• Napoleones - The Filipino take on the French Mille-Feuille, hailing Negros Occidental, considered the sugar capital of the Philippines. This sweet bread rectangular-shaped pastry is filled with custard creme and glazed with powdered sugar. It is incredibly flaky and delicious with a “melts in your mouth” kind of feel.
  • Panyalam - It is a traditional fried rice pancake from the most southern central island in the Philippines, Mindanao. Similar to Bibingka, it is made with glutinous rice flour and coconut milk. However, the similarities end there, as Panyalam uses “muscovado sugar,” a type of unrefined sugar that retained its molasses component.
  • Pinagong - It is a dense yet sweet, soft, and creamy turtle-shaped bread for special occasions from the Quezon province. Its name, Pinagong, comes from the word “pagong” in Tagalog, meaning “turtle,” which it gets from its turtle-shaped exterior that becomes a bit hard after baking it.


Through its hardships, the Filipino’s resourcefulness, and creativity sparked terrific contributions to its food culture, especially when it comes to its pastries. While Filipinos are by no means the pioneers of bread worldwide, they have made created unique and delicious pastries they can confidently call their own.

We can learn a thing or two from the Filipino Pan de sal, as we too have the potential to change and become extra special and evolve into amazing Ube cheese Pan de sals in our own way. All we need to do is find that spark of creativity.

Frequently Asked Questions (FAQs)

How long does ensaymada last in the fridge?

It will usually last for about five days in the fridge. However, it's best to check the expiration date to be sure. Make sure to use parchment paper or plastic wrap for perfect protection.

Ensaymada is a type of Filipino bread that is usually made with cheese and eggs. It's a popular breakfast food, but it can also be eaten as a snack or dessert. Ensaymada can be stored in the fridge for up to five days, but it's best to check the expiration date to be sure.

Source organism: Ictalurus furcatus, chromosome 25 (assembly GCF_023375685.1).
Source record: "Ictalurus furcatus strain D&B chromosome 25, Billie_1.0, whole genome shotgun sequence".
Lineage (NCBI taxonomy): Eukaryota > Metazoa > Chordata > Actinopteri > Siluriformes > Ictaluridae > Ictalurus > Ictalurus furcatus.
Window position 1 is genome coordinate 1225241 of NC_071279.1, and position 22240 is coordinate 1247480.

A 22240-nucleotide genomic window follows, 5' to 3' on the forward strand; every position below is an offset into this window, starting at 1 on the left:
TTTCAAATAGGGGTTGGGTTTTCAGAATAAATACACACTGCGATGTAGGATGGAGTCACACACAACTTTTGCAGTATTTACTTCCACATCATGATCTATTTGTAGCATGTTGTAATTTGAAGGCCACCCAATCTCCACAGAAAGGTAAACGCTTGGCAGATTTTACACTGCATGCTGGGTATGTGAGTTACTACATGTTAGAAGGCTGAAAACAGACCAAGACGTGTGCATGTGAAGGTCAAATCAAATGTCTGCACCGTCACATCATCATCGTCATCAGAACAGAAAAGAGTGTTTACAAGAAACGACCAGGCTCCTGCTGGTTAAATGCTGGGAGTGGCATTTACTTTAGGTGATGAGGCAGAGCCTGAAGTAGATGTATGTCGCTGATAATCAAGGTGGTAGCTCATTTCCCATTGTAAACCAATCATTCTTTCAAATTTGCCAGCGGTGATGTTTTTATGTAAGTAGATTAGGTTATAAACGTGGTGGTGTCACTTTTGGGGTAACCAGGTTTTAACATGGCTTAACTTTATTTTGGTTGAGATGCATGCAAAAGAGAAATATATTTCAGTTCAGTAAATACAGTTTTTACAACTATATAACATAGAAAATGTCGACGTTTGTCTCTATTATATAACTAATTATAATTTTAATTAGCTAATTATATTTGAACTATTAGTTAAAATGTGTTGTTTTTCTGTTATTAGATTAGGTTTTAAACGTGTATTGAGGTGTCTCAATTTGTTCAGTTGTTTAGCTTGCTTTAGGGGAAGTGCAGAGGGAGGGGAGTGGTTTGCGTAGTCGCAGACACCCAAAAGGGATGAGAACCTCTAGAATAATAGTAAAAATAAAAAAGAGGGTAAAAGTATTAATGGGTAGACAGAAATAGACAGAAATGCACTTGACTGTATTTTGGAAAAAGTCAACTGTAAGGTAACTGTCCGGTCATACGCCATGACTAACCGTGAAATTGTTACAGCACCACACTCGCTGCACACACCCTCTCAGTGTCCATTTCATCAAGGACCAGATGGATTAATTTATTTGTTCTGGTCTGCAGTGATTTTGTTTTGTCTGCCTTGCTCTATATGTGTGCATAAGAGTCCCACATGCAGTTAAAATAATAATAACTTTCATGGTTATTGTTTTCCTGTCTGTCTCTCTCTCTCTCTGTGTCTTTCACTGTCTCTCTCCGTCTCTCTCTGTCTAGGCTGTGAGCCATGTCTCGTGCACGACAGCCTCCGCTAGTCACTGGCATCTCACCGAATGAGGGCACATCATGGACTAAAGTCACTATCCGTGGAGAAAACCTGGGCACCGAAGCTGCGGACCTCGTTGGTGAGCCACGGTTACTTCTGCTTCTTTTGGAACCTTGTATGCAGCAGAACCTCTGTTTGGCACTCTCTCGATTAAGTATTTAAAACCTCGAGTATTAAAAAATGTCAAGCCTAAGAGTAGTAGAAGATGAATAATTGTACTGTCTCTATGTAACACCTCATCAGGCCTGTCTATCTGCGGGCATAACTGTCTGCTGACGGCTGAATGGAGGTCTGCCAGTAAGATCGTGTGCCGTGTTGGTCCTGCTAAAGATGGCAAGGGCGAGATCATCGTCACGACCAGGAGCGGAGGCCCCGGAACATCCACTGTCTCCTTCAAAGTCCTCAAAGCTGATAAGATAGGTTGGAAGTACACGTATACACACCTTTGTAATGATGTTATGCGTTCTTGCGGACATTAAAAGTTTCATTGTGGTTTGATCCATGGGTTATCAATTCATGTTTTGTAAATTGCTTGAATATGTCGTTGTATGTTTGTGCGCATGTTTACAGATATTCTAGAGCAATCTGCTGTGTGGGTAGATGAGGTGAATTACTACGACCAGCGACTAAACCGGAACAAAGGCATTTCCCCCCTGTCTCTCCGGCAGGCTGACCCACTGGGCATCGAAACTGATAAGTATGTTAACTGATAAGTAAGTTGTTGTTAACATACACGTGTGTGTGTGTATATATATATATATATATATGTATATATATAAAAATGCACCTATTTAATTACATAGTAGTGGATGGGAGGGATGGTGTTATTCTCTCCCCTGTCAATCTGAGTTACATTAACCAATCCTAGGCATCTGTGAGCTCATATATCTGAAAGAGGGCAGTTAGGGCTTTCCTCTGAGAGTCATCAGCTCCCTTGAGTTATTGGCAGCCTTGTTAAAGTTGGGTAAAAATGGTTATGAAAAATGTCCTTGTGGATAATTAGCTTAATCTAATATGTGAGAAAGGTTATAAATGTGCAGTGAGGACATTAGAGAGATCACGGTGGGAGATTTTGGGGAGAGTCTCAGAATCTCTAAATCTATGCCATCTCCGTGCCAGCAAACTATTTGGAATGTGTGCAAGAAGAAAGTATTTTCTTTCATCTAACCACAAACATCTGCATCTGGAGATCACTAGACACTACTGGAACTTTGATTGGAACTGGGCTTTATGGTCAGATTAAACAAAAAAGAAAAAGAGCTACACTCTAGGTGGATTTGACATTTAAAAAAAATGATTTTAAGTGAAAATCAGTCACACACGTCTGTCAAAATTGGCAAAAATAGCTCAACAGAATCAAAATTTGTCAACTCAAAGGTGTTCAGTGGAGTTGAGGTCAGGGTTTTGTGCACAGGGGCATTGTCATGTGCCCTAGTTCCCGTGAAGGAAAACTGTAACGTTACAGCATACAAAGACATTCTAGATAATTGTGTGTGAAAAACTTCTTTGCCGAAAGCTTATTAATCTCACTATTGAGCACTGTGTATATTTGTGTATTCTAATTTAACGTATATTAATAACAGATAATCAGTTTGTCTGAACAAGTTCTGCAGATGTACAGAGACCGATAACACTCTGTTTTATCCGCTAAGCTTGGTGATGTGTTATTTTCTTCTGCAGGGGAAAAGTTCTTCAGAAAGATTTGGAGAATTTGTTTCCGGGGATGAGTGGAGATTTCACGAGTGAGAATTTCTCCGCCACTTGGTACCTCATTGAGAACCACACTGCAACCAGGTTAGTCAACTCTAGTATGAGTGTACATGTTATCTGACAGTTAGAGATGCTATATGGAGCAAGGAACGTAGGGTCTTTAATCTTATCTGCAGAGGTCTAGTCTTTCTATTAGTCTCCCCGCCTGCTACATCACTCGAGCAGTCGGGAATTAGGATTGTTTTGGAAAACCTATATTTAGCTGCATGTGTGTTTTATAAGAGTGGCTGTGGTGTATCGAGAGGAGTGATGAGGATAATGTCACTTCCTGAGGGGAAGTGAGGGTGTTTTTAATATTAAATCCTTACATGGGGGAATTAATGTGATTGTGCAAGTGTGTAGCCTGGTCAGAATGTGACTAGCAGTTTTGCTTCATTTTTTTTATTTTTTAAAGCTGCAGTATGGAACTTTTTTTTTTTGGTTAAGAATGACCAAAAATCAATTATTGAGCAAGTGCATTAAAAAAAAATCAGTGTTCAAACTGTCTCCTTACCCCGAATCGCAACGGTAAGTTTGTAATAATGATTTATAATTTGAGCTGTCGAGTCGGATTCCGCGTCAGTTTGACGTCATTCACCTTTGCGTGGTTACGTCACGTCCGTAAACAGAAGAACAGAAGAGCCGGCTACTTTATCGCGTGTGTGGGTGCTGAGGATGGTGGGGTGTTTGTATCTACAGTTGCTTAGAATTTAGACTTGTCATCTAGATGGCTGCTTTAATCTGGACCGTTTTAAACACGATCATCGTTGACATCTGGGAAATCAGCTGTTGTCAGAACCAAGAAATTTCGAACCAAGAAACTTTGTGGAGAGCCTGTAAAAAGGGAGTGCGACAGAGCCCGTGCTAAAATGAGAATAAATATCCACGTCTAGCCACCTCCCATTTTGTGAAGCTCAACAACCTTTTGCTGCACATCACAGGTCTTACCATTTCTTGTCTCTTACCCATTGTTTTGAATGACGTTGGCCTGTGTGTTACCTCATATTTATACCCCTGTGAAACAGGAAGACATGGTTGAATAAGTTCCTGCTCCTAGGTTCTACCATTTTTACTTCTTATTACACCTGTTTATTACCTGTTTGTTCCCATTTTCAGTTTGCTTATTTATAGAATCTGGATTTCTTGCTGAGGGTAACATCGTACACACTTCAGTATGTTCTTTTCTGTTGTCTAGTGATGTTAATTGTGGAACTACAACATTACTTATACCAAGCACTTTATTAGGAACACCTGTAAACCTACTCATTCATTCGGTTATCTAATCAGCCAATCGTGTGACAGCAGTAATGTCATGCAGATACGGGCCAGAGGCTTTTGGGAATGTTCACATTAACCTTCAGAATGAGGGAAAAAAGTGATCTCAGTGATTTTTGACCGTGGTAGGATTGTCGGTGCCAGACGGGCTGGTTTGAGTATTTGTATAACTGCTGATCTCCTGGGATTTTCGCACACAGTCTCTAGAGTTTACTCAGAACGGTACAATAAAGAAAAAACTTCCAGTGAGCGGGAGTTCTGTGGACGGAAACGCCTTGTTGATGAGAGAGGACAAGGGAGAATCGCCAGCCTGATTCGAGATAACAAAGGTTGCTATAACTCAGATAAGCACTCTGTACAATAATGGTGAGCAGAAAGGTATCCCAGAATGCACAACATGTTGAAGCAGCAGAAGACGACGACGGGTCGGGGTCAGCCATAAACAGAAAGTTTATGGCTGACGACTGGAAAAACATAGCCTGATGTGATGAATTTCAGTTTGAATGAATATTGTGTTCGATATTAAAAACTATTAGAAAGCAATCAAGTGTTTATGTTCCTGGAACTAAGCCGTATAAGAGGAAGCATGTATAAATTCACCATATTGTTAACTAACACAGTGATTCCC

What are the types of ensaymada?

There are four main types of ensaymada not counting the recipes: moot, de broma, coffee and chocolate. Moot is the simplest form of ensaymada, made with just flour, water and salt. De broma refers to an ensaymada filled with a sweet filling like chocolate or jam. Coffee ensaymadas are moistened with coffee before being rolled in sugar. Chocolate ensaymadas are made with chocolate instead of flour.

Do you eat ensaymada hot or cold?

There's no right answer to this question - it's all about personal preference! Some people prefer to eat their best homemade ensaymada hot, while others enjoy it cold. There's no correct way to enjoy this delicious Filipino pastry, so eat it however you like!

If you're wondering, I personally prefer to eat my ensaymada cold. I find that the flavors seem to pop more when the pastry is slightly chilled, and I really enjoy the slightly chewy texture of the bread when it's not piping hot. But again, there's no wrong way to do it - Eat whatever makes you happy!

What kitchen utensils are needed to bake Filipino pastry?

To make Filipino pastry, you'll need a few common kitchen utensils for all baked goods, including a mixing bowl, measuring cups and spoons, wax paper, a spoon or spatula for stirring, and an oven. You may also find it helpful to have a mixer or handheld blender or stand mixer at medium speed to help mix the dough.

Filipino pastry is typically made with more flour, sugar, butter, eggs, and baking powder. You can either use a recipe to make the dough or most Filipinos buy pre-made dough from your local bakery. Be sure to follow the baking instructions carefully so that your pastry comes out crispy and golden brown store them in a warm place. Enjoy!

What is the best Filipino bread melted butter grated cheese?

There's no definitive answer, as everyone has their own personal preference. But some of the more popular options include pandesal, ensaymada, and Calmar.

As for the best way to melt the butter and grate the cheese, that's also up to you. Some people prefer using a microwave or stovetop, while others might use an oven or toaster oven. Experiment until you find what works best for you.